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Event Viewer landing page in Pega Predictive Diagnostic Cloud

The Event Viewer is a problem-solving tool for investigating issues in which you can access diagnostic data from all the nodes in your system. The Event Viewer provides a live feed of log data for events that occurred in every node of your system in near real time and displays all events that Pega Predictive Diagnostic Cloud (PDC) recognizes.

When specific conditions occur, or when your application encounters an exception, Pega Platform™ generates alerts and registers them in the Pega Alert log. The Pega Alert log contains raw alert data that you can view in Dev Studio. PDC creates system events based on these records.

The Event Viewer displays events only when user activities are in your system. In rare case when no activity is in your system, the Event Viewer can display few to no events.

You use the Event Viewer to inspect events coming to PDC. With extensive grouping and filtering options, you can navigate across data streams to pinpoint the cause of the underlying issue that you are investigating.

The interpretation of the data that the Event Viewer presents requires a certain level of knowledge. Therefore, use it to investigate specific issues.

Navigating the Event Viewer

PDC contains several functionalities that help you navigate the Event Viewer, such as filtering, grouping, and bookmarking. The following examples show common use-cases, depending on the intended outcome.

To see general distribution of events over time or narrow your search for a specific issue, choose a time interval for which you want to see the events, as shown in the following example. The time interval can range from 1 to 14 days.

Choosing the time interval in the Event Viewer
Choosing the time interval in the Event Viewer
Choosing the time interval in the Event Viewer

To locate a specific exception or alert, filter the list by any parameter in the table. Use the global filter at the top of the Event Viewer or quick filters on each event record. PDC displays each active filter above the events table. The following example shows how to use filters.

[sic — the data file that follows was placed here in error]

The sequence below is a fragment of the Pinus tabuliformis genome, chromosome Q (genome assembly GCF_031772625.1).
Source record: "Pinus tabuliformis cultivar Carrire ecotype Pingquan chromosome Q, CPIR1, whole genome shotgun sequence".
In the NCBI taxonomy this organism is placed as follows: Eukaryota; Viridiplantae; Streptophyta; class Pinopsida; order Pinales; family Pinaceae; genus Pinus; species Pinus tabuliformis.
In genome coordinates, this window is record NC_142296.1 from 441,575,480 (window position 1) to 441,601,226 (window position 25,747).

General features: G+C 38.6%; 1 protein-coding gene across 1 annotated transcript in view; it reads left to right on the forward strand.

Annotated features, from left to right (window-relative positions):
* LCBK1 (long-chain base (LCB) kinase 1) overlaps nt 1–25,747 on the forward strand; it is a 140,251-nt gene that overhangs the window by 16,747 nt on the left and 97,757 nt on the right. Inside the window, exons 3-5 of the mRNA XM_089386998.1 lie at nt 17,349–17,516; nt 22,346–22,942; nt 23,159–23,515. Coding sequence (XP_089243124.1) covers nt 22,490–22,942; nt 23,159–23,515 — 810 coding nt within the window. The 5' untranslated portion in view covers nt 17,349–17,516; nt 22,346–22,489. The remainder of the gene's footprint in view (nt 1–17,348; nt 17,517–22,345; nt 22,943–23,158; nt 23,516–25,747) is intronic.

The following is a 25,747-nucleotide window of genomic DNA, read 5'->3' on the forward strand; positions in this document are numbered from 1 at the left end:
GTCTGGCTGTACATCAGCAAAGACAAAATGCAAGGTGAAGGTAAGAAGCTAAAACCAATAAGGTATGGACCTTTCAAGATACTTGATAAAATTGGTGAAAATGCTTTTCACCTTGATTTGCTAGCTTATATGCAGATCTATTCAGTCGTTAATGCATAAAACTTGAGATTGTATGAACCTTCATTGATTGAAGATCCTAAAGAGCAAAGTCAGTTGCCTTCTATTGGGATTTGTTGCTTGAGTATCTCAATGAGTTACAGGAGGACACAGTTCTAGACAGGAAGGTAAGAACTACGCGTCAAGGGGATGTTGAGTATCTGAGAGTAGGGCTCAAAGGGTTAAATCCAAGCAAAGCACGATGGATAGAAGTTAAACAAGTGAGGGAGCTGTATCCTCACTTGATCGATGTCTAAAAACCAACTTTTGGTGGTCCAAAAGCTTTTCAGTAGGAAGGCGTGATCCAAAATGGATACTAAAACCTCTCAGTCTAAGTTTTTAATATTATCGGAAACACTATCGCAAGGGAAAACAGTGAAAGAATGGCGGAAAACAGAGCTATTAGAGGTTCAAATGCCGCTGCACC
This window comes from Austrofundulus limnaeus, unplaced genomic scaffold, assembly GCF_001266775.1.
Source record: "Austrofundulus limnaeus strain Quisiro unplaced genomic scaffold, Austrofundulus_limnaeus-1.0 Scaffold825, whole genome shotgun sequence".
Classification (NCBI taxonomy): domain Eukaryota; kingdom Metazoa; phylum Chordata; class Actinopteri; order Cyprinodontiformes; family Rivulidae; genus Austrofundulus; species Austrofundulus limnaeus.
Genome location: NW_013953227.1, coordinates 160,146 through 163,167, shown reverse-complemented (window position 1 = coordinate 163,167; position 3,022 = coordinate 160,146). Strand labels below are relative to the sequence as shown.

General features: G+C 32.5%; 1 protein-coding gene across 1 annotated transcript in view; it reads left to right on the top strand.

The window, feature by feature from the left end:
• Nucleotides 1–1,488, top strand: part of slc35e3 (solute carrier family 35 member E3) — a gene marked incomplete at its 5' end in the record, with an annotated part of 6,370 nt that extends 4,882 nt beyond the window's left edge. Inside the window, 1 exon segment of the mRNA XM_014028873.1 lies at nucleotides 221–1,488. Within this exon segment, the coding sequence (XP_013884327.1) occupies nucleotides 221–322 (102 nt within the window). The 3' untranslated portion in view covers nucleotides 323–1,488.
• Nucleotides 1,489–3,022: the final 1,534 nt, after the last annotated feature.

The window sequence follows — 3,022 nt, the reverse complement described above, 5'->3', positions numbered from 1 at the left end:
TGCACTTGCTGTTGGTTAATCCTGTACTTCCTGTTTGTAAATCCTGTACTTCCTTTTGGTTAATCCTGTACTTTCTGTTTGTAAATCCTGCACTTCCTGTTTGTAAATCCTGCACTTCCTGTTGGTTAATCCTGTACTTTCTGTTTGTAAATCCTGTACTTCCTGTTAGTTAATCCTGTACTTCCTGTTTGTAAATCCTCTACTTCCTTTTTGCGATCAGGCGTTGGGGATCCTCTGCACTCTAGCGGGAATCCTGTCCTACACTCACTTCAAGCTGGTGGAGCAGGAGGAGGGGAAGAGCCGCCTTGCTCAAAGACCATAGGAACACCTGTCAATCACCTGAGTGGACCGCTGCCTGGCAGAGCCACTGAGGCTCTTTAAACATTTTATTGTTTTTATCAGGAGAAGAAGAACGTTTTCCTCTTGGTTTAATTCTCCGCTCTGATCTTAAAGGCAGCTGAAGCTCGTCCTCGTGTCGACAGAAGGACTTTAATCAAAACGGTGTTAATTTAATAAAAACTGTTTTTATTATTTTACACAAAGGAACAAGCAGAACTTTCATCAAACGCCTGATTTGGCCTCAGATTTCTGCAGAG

Filtering the Event Viewer
Using filtering functions in the Event Viewer
Filtering the Event Viewer

To compare the number of events with different criteria in mind, group the records in the Event Viewer by the following parameters:

  • Case ID
  • Event Type
  • Application
  • Operator
  • Node
  • Requestor

The result is the number of events for the chosen parameter that occured in the specified time window, which helps you to notice a potential spike in the events for a specific entry. The following example shows a higher number of PEGA0005 events.

Grouping the records in the Event Viewer
Grouping the records in the Event Viewer
Grouping the records in the Event Viewer

If you use PDC to regularly inspect the same issue, you can bookmark your search to save time. Bookmarking helps you to easily return to your preset filtering configuration and to avoid manually filtering the table each time that you need to investigate. The Recents button displays your activities in the current session. The following example shows how to bookmark a search and look at your recent activities.

Bookmarking your search in the Event Viewer
Bookmarking your search in the Event Viewer
Bookmarking your search in the Event Viewer

You can also check the session of a specific user to find an issue that they encountered. Sort by user, and then click the number of events connected with that user. Next filter by requestor and click the number of events connected to that requestor. The result is a single session of a selected user, as shown in the following example:

Inspecting a single user session in the Event Viewer
Inspecting a single user session in the Event Viewer
Inspecting a single user session in the Event Viewer
Example

You can combine these methods to investigate issues in your application. Consider the following example. Several users encounter errors while using your application. By going to the Event Viewer and filtering by Operator, you see what events their actions generated, and you can look for similarities between their sessions. For example, a single node could cause most events. By inspecting this node, you might be able to pinpoint and remediate the cause of the issues, for example, not enough memory.

Learn more about PDC through the following articles:

Onboarding for PDC

1 Fundamentals of PDC

2 Event Viewer in PDC
   2.1 System Events in PDC
   2.2 Analyzing events

3 Notifications in PDC

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